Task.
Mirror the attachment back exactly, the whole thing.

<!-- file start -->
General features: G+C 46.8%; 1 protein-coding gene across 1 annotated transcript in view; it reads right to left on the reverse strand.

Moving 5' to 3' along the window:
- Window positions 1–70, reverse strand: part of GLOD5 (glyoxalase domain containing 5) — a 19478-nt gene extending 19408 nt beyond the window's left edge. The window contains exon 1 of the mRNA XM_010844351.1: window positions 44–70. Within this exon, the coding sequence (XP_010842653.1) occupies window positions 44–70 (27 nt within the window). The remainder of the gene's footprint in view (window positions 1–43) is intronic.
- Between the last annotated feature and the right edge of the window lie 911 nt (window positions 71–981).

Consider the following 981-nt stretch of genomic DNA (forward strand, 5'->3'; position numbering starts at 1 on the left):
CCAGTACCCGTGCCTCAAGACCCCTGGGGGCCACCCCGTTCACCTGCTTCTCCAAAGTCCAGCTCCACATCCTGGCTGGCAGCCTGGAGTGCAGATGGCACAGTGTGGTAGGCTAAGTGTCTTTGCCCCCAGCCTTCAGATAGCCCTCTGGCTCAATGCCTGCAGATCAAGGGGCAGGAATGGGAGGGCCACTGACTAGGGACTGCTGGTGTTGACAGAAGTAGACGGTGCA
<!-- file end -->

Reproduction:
General features: G+C 46.8%; 1 protein-coding gene across 1 annotated transcript in view; it reads right to left on the reverse strand.

Moving 5' to 3' along the window:
- Window positions 1–70, reverse strand: part of GLOD5 (glyoxalase domain containing 5) — a 19478-nt gene extending 19408 nt beyond the window's left edge. The window contains exon 1 of the mRNA XM_010844351.1: window positions 44–70. Within this exon, the coding sequence (XP_010842653.1) occupies window positions 44–70 (27 nt within the window). The remainder of the gene's footprint in view (window positions 1–43) is intronic.
- Between the last annotated feature and the right edge of the window lie 911 nt (window positions 71–981).

Consider the following 981-nt stretch of genomic DNA (forward strand, 5'->3'; position numbering starts at 1 on the left):
CCAGTACCCGTGCCTCAAGACCCCTGGGGGCCACCCCGTTCACCTGCTTCTCCAAAGTCCAGCTCCACATCCTGGCTGGCAGCCTGGAGTGCAGATGGCACAGTGTGGTAGGCTAAGTGTCTTTGCCCCCAGCCTTCAGATAGCCCTCTGGCTCAATGCCTGCAGATCAAGGGGCAGGAATGGGAGGGCCACTGACTAGGGACTGCTGGTGTTGACAGAAGTAGACGGTGCA